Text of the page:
The Urania Propitia, emerging from this maelstrom of complications, is therefore not only a remarkable achievement in and of itself, but a triumph over a complex landscape of adversity. University Collections’ own copy was likely purchased by James Gregory (notable physicist and namesake of St Andrews’ largest telescope – the largest operational optical telescope in the UK) at a time when female students were still unable to attend the university. And now, its investigation lies in the hands of a female astrophysics student at St Andrews in 2024 – where women now comprise a majority of the student body. This poignant through-line of societal development framing the journey of the Urania Propitia from Cunitz’ hands to mine – from 1650 to 2024 – was an almost awe-inspiring and motivational aspect of my research. The opportunity to handle an edition of it myself also gave me a tactile understanding of the sense-impressions a contemporary reader may have had, adding an entirely new dimension to my appreciation of the work.

Looking to the future, I hope to now raise awareness about Cunitz and the Urania Propitia not only by writing about my findings, but partially digitizing tables and coding routines to automate the subsequent calculation of planetary positions. In so doing, I hope to carry part of this remarkable work into the digital era and render it as an accessible resource for those interested in the historical development of astronomy. And, more generally, to facilitate a wider insight into the legacy of such a notable female scientist in this context.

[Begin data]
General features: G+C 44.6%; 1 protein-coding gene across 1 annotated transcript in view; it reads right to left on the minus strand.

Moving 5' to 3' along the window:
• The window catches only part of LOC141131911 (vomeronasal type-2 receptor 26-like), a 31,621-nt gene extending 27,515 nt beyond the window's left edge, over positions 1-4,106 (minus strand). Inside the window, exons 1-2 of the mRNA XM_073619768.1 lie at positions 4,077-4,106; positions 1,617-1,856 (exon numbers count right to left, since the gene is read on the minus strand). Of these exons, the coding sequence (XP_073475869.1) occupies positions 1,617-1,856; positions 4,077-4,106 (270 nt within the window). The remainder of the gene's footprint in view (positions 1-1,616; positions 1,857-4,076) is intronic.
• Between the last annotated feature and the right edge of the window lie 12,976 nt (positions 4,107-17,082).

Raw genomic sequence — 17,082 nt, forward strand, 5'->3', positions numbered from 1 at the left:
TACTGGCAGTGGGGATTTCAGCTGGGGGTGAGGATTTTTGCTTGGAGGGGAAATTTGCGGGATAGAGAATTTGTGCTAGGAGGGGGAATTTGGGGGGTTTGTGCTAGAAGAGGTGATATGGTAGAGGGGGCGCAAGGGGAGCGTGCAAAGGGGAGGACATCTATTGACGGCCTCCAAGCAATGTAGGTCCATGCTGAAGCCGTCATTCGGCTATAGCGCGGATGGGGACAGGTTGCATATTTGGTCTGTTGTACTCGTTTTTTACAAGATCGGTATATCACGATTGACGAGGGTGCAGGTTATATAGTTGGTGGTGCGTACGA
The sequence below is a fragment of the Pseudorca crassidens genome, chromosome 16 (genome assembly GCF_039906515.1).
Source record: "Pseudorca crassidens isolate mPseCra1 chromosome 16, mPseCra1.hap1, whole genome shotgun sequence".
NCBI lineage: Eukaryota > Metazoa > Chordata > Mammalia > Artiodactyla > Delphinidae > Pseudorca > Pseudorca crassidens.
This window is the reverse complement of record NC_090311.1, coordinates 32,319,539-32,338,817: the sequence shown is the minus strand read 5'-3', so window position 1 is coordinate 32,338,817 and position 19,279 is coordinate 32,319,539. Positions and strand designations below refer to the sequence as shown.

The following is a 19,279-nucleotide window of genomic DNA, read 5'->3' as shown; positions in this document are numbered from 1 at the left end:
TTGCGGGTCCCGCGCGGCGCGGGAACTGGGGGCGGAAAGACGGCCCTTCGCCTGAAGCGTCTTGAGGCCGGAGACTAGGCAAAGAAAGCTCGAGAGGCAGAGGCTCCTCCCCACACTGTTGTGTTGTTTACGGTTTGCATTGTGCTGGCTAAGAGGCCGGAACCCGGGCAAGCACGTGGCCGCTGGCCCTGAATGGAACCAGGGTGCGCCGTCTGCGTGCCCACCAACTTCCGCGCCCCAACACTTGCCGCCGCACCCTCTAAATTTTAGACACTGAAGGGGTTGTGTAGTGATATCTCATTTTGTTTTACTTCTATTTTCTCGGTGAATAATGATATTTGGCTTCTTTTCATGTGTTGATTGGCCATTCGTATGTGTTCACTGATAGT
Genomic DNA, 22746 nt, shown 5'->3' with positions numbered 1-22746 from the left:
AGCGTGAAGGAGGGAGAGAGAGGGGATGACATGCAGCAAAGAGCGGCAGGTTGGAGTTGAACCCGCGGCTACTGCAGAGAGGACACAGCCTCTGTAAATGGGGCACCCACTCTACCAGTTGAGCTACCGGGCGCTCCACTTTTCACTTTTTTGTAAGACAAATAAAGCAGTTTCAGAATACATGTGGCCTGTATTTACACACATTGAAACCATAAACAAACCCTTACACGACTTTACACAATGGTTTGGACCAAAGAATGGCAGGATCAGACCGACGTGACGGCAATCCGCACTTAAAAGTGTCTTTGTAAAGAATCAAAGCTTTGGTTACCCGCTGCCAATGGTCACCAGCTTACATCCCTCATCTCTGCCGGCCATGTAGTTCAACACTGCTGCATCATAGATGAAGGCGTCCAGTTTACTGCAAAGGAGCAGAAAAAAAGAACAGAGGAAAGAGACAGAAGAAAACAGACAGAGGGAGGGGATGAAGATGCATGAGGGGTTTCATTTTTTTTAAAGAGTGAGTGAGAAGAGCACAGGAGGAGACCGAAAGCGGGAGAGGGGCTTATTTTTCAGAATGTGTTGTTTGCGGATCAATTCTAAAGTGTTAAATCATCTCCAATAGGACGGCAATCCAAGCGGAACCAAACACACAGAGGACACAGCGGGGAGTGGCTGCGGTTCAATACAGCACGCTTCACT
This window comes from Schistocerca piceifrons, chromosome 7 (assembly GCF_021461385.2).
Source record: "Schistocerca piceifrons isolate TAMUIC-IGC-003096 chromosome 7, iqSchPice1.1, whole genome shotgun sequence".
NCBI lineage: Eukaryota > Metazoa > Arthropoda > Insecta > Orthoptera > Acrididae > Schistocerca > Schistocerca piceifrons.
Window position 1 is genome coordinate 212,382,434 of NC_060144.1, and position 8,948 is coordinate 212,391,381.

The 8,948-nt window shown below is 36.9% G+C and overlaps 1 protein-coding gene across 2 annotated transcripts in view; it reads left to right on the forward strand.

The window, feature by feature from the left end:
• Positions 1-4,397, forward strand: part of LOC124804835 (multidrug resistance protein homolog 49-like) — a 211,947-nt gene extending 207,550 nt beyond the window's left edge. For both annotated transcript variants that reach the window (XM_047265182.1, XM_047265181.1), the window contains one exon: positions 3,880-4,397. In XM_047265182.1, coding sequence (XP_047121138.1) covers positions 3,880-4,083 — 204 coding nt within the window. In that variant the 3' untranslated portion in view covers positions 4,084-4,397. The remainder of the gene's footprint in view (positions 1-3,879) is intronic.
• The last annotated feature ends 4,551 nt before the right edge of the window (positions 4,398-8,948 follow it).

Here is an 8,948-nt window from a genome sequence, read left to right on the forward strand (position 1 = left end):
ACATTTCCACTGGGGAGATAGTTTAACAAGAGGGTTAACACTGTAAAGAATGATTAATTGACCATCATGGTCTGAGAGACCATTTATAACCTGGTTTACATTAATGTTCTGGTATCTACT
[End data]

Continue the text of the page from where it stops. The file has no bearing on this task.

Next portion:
To anybody interested and wanting to learn more about astrophysics at St Andrews, I would recommend attending the Observatory Open Night on the 9th of March this year! More details can be found at https://observatory.wp.st-andrews.ac.uk/


1 thoughts on "Urania Propitia by Maria Cunitz"

  • Robert
    Robert
    Monday 17 June 2024, 3.11pm

    Wow, this is super interesting and important! It's amazing how she overcame gender biases for her contributions to astronomy.

    Reply